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Rethinking CX

March 2019

By Claire Brooks, London

Now that consumers can access brands through many more channels than ever before, including Voice, strategists and marketers must think carefully about the consumer context and mindset for each purchase or consumption occasion, in order to increase brand relevance and share. Context can relate to channel, category, or in a wider sense, the human situation or cultural context. Empathy for the specific context is essential to meet changing needs effectively.  In this GlobalCultureBlog® we describe brands which are successfully offering new channels, products or service design to enhance consumer experience (CX), drive business growth and nurture brand loyalty.

IKEA Goes High-touch
Online sales now represent 8.8% of total globally (though nearly twice that in the UK and China), but, surprisingly, physical shopping is also increasing. Weekly bricks-and-mortar shopping trips increased 10% to 44% of total over 2015 to 2018.*1 IKEA has been capitalizing on the innate human desire for a sensory retail experience by opening city-center locations in London and elsewhere, to give shoppers inspiration along with a high-touch experience for complex purchases. After booking an appointment online, shoppers can sit down in-person with a design consultant to plan a new kitchen. Of course, an uptown shop-front is also good for brand saliency. At the same time, larger stores are being converted into distribution centers, to help IKEA cope with the continued growth of furniture shopping online. Now there’s inspiration for struggling mall-based department stores!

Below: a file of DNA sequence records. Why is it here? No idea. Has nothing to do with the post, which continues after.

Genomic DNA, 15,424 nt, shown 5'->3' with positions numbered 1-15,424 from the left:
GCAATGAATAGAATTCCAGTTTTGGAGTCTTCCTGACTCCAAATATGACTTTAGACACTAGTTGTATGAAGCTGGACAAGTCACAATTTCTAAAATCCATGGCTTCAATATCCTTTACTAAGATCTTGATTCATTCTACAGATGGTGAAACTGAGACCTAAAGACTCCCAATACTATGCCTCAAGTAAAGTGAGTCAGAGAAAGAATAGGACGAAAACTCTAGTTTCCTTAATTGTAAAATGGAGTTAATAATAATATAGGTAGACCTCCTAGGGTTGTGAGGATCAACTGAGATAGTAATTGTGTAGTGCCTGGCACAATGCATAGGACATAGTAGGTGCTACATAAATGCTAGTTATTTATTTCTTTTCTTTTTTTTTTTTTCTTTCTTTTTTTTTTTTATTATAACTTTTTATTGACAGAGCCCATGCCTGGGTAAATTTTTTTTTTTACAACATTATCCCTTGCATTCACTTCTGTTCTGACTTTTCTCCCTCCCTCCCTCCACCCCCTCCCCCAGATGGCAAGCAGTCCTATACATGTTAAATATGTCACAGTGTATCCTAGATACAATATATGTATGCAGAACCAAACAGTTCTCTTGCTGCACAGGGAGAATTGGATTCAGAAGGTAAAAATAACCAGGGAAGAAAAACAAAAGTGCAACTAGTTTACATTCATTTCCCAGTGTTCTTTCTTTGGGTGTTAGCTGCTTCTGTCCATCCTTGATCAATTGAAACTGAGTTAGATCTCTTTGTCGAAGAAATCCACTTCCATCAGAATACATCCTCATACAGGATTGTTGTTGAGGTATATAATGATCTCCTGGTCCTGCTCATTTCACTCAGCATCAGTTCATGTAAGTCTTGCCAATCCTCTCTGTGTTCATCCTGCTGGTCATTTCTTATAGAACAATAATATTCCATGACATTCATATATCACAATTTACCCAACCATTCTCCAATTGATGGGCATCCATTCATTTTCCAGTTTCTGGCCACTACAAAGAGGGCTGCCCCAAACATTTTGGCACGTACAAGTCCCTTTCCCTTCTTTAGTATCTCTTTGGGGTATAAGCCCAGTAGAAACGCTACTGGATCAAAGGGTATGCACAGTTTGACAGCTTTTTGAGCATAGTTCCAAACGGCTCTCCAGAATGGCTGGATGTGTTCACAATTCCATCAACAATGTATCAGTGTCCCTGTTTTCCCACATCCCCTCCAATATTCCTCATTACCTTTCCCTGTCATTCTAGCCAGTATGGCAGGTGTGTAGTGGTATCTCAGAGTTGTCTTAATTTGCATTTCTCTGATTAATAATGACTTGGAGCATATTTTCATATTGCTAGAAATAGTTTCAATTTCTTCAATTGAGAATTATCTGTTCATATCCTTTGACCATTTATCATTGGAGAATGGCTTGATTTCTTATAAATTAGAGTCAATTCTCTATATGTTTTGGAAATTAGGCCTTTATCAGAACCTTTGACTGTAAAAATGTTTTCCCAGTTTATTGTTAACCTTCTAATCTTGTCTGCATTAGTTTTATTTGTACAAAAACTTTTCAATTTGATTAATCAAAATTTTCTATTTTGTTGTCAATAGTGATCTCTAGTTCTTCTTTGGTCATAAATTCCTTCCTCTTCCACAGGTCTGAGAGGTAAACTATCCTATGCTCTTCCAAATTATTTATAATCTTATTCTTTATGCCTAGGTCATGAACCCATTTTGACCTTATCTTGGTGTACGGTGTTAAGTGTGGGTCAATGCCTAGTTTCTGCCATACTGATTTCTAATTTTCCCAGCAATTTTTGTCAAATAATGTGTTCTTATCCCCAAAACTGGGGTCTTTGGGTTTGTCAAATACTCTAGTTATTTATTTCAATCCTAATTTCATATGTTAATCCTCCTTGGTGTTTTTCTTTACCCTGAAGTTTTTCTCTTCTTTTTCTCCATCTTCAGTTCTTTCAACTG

Where’s the Beef? Semiotics and Fake Meat
Designing a customer experience requires addressing the cultural context. This is perhaps especially true of food and drink; according to anthropologist Claude Lévi-Strauss, “the cuisine of a society is a language into which that society unconsciously translates its structure”*2. Since the days of the open range, beef has defined American food culture, and in the US there are only half the number of vegetarians and vegans than in European countries like the UK and Sweden - where one in five adults does not eat meat. 2019 saw the launch of the Planetary Health Diet and even in the US, 39%*3 of adults are now trying to add more plant based foods to their diet.  ‘Fake meat’ products which look, taste and even bleed like meat have been carefully designed to bridge the emotional gap between metrosexual vegans and the American cowboy. Beyond Meat burgers ‘bleed’ beet juice and use gourmet burger and prairie iconography to drive brand love. This isn’t stopping ranchers from lobbying*4 to make it illegal to describe plant-based and lab-cultured meat products as ‘meat’. Wisely, they don’t want to lose control of category symbolism, like dairy producers did in the face of almond and soy milk.


Healthcare CX: Apps and Empathy
Healthcare experiences are being transformed in two ways: by apps which allow on-demand self-care and by a new focus on human empathy for in-patient experiences. Just recently, virtual healthcare hit the big time when mental health self-care app Calm raised $88 million in second round funding. Apps like Calm speak to younger consumers who prefer to use technology and manage their own health, but also reflect the World Health Organization (WHO) view that self-care is foundational to mental health.  Conversely, the value of hands-on human empathy in patient experience has taken root in healthcare institutions. In 2013, Cleveland Clinic produced a video designed to promote a culture of empathy among 40,000 employees. The response to it inspired Cleveland Clinic to start approaching patient experience through empathy for the human experience, instead of managing patients and their families through a healthcare process.  As a result, Cleveland Clinic shot up the service rankings and launched an Empathy & Innovation summit, now in its 4th year, to share learning and ideas.  

For more information on Self-care and empathy in mental health please read my Conference Highlights from the Universal Health and Mental Health for All Congress held December 2018 in Malta.

 

*1 PWC Global consumer insights survey 2018
*2 Lévi-Strauss, Claude. 1966. The culinary triangle. Partisan Review 33: 586–595.
*3 Nielsen Product Insider, powered by Label Insight, 52 weeks ended April 7, 2018.
*4 New York Times Feb 9, 2019

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